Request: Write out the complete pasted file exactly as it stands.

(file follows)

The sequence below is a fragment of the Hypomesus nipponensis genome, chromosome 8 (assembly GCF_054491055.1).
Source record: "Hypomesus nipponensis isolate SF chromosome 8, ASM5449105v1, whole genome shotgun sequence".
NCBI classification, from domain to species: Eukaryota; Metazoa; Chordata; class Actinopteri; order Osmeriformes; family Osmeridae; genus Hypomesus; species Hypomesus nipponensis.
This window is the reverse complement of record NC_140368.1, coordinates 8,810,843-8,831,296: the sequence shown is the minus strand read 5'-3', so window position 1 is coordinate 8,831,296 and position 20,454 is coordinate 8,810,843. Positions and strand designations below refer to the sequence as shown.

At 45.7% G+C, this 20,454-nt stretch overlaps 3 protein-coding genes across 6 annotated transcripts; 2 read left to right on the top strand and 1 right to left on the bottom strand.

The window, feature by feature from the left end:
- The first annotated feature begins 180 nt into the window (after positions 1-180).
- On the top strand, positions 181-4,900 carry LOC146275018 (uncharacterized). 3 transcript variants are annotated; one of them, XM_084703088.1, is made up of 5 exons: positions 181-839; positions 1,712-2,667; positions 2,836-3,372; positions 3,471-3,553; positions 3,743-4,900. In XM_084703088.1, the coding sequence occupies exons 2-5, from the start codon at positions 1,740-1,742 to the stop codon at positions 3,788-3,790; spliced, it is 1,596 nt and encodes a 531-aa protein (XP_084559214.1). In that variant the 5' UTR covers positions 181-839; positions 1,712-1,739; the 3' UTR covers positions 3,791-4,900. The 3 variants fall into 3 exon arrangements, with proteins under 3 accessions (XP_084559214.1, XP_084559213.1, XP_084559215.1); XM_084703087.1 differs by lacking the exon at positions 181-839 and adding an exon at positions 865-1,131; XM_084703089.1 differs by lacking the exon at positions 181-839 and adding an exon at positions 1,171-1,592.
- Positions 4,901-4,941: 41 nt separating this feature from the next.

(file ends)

The sequence below is a fragment of the Hypomesus nipponensis genome, chromosome 8 (assembly GCF_054491055.1).
Source record: "Hypomesus nipponensis isolate SF chromosome 8, ASM5449105v1, whole genome shotgun sequence".
NCBI classification, from domain to species: Eukaryota; Metazoa; Chordata; class Actinopteri; order Osmeriformes; family Osmeridae; genus Hypomesus; species Hypomesus nipponensis.
This window is the reverse complement of record NC_140368.1, coordinates 8,810,843-8,831,296: the sequence shown is the minus strand read 5'-3', so window position 1 is coordinate 8,831,296 and position 20,454 is coordinate 8,810,843. Positions and strand designations below refer to the sequence as shown.

At 45.7% G+C, this 20,454-nt stretch overlaps 3 protein-coding genes across 6 annotated transcripts; 2 read left to right on the top strand and 1 right to left on the bottom strand.

The window, feature by feature from the left end:
- The first annotated feature begins 180 nt into the window (after positions 1-180).
- On the top strand, positions 181-4,900 carry LOC146275018 (uncharacterized). 3 transcript variants are annotated; one of them, XM_084703088.1, is made up of 5 exons: positions 181-839; positions 1,712-2,667; positions 2,836-3,372; positions 3,471-3,553; positions 3,743-4,900. In XM_084703088.1, the coding sequence occupies exons 2-5, from the start codon at positions 1,740-1,742 to the stop codon at positions 3,788-3,790; spliced, it is 1,596 nt and encodes a 531-aa protein (XP_084559214.1). In that variant the 5' UTR covers positions 181-839; positions 1,712-1,739; the 3' UTR covers positions 3,791-4,900. The 3 variants fall into 3 exon arrangements, with proteins under 3 accessions (XP_084559214.1, XP_084559213.1, XP_084559215.1); XM_084703087.1 differs by lacking the exon at positions 181-839 and adding an exon at positions 865-1,131; XM_084703089.1 differs by lacking the exon at positions 181-839 and adding an exon at positions 1,171-1,592.
- Positions 4,901-4,941: 41 nt separating this feature from the next.